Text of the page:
The influence of The Joker

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Few months ago, exactly in October, when Lebanon’s protests started, a politician linked street riots to the movie The Joker. Couple of weeks beforehand, I had watched it and wrote a review about it on here: The Joker, or how to watch a movie through concepts

I didn’t give much attention to the politician who blamed the movie for the happening protests for two main reasons: first, not everyone had watched the movie; second, people were protesting against corruption, so the movie was irrelevant here. However, world news has become a replica of the movie: now, I see everywhere The Joker.

Did the movie predict the state of the world or did it influence a certain worldwide ambiance, at least for the people who watched it?

It is difficult to answer these questions accurately, but one thing is sure: there is a correlation between riots and the movie. Apart from the Gilets Jaunes in France that started late 2018 beginning 2019, alongside some movements here and there, what’s commonly referred to as the Global Wave Protests started around October 2019. Again, was it a prediction or is it a replica? Honestly, a part of me is happy to see that art is impacting the world, especially after a long trend of pop commercial mainstream art, insignificant and shallow in its majority.

The Joker is an eponymous movie about a mentally ill man who considers himself as a joker, living in a corrupted and forgotten city. The socially invisible and bullied joker, forced to become a criminal for he has no choice, and a hero figure for a whole population as forgotten as invisible by the government as he was. So, the joker is each person unfairly treated, relentlessly claiming for long awaited and somehow out of reach rights.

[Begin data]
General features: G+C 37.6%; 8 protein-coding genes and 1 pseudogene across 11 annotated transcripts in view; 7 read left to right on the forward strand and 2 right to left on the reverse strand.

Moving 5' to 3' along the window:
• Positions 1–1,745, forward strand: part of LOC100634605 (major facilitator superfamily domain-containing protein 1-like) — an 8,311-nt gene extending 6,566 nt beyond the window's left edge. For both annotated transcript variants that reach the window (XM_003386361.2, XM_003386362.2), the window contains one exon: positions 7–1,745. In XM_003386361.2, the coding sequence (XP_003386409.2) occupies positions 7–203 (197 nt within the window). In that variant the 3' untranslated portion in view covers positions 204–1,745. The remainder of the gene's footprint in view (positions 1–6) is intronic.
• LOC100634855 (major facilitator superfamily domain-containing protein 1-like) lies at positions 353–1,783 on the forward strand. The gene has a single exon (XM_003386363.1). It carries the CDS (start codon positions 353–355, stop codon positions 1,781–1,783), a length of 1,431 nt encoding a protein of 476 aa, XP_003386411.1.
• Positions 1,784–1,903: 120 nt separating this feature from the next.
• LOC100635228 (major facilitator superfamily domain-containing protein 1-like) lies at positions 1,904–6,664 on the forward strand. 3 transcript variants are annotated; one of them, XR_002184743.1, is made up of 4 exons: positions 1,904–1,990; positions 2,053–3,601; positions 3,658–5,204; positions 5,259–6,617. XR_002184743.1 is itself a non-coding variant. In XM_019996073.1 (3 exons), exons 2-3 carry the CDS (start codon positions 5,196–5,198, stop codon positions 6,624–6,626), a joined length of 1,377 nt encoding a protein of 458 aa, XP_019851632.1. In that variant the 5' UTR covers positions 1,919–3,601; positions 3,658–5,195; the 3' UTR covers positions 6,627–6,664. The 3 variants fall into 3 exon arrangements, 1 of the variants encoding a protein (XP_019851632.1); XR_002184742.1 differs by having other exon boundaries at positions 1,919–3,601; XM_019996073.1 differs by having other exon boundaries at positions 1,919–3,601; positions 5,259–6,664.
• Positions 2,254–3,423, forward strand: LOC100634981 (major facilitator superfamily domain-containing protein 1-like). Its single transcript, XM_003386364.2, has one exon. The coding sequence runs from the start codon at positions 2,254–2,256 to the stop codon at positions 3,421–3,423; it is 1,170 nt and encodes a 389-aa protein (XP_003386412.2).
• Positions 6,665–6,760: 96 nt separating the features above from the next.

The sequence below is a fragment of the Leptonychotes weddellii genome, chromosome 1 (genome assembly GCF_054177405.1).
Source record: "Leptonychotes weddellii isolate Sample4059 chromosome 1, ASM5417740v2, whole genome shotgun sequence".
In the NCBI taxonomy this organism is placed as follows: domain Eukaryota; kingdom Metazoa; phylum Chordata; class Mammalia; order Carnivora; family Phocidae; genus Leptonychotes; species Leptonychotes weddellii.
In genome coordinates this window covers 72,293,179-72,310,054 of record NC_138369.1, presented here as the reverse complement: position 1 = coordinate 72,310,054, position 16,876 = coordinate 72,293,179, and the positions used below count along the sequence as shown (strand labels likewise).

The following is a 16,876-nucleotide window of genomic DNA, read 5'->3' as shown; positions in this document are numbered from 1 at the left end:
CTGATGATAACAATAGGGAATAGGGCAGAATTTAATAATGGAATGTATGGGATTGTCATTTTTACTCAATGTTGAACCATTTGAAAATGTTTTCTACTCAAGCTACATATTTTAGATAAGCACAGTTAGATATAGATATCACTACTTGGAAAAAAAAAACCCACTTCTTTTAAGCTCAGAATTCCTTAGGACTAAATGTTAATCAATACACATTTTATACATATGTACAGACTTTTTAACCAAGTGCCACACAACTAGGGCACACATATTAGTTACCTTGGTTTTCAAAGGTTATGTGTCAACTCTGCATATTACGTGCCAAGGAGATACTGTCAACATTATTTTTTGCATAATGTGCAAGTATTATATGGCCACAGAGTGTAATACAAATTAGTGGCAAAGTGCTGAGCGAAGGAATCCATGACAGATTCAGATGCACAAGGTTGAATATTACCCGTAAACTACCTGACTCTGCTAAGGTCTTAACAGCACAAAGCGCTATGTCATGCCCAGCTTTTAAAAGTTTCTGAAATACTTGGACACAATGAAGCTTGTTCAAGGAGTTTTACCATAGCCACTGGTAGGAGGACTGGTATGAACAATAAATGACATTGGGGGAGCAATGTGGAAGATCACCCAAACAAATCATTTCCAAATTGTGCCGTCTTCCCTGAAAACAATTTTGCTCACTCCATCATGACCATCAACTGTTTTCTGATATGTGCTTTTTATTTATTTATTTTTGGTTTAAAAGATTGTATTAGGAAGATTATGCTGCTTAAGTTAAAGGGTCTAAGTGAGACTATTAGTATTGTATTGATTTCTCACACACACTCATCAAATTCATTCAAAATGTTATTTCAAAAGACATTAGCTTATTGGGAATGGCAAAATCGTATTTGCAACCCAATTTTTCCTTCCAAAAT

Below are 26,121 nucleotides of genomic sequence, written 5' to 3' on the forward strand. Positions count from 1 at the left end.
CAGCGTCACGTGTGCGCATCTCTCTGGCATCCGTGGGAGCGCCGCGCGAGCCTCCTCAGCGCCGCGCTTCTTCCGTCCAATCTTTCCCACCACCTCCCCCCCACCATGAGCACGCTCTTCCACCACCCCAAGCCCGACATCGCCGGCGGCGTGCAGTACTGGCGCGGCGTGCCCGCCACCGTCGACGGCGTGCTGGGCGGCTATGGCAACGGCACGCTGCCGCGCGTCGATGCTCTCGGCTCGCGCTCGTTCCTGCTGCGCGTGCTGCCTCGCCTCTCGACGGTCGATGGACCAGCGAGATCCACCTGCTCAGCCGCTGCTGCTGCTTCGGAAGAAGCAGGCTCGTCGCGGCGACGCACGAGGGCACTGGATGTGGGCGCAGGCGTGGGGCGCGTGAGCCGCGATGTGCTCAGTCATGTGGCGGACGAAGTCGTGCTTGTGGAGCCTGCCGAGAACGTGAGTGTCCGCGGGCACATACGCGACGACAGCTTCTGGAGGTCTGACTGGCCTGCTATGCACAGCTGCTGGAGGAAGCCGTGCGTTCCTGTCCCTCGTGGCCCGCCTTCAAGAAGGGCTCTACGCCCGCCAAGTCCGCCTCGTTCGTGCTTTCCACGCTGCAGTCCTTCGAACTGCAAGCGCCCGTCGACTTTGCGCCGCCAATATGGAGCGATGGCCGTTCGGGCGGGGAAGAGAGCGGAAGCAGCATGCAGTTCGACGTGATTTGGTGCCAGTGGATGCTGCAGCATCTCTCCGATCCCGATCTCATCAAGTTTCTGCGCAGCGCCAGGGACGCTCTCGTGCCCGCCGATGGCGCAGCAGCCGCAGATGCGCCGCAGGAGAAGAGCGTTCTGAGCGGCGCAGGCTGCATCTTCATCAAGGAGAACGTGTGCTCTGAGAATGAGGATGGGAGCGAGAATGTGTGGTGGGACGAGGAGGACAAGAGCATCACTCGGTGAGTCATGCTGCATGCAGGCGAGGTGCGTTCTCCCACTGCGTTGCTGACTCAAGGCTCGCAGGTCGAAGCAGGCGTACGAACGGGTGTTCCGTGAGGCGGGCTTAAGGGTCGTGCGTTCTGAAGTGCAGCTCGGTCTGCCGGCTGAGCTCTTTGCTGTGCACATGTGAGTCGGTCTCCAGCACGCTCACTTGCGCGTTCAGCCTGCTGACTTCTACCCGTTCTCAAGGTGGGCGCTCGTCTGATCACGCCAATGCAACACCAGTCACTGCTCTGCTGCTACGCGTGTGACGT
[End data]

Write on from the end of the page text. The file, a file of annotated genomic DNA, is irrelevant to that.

Surely, there were some predictions in the movie while in the making alongside the start of some moving parts of the world. Maybe the brutality and the depth of The Joker _ not to forget the huge talents of all the working team_ had influenced protesters.

However, one question remains unanswered: did the working team on the movie expect the shifting in the world?

 

Protests, violence and mimesis.

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Ever wondered how come The  Global Wave Protests in 2019 (and still on in 2020) were born? Going back few years ago how was it possible for the Arab Spring to occur amongst brutal dictatorships? And on a smaller scale, why would a peaceful protest turn to violent riots?

On my previous post (https://maylynno.wordpress.com/2020/07/04/), I pointed out a link between desire, desire of recognition and mimesis. Humans are driven by desire and by competition which is an underlying desire of recognition, leading to envy, to jealousy and to imitation. These social dynamic concepts are intensified by the infinite mirror of the word that is social media. Social media is the production (one can use the word industry) of mimesis. It takes one massively broadcasted happening protest on social media to trigger many other protests around the world. Also, it takes one individual violent act during a strike to turn a peaceful march into a war zone.

I have spent half of my life protesting down the streets for all kind of rights. I know for a fact that once in a crowd, the energy level of each participant is intensified. There is a crowd bath that makes all people function like one body. Fear of being attacked becomes a rage of attacking. The boiling energy, as any energy, will eventually burst out, especially when awaited solutions are delayed. The more they are delayed, the bigger will be the possibility of violent acts. The rage of one person will trigger mimesis or the rage of every marching participant. This happened in Black Lives Matter movement (The US riots: a mirror of the world), with the Gilets Jaunes, in Hong Kong, in Lebanon Protests (Revolution and emotional wreck), in the Arab Spring, in Ukraine, in Sudan and elsewhere too throughout history until now.

However, this mimic violent act, mostly caused by rage and energy of protesters, is the desire of the government. Violence is responded by violence. And who has based its power on the “legitimate violence” (Eric Weil)? The State has. “The legitimate violence” is incarnated by the State’s armed forces. Forces of order will mimic violent protesters and sometimes it is vice versa, depending on the situation. Everybody imitates everybody. It explains why Mahatma Gandhi was so powerful in both his silence and his stillness down the streets along millions of his Indian followers.

The question remains on the importance or not of violence for a protest’s success. There is no one size fits all type of answer. Sometimes violence works and sometimes it turns against protesters. What is a common ground to any violence act in the world, whether in protesting or in wars, is mimesis and the desire of recognition.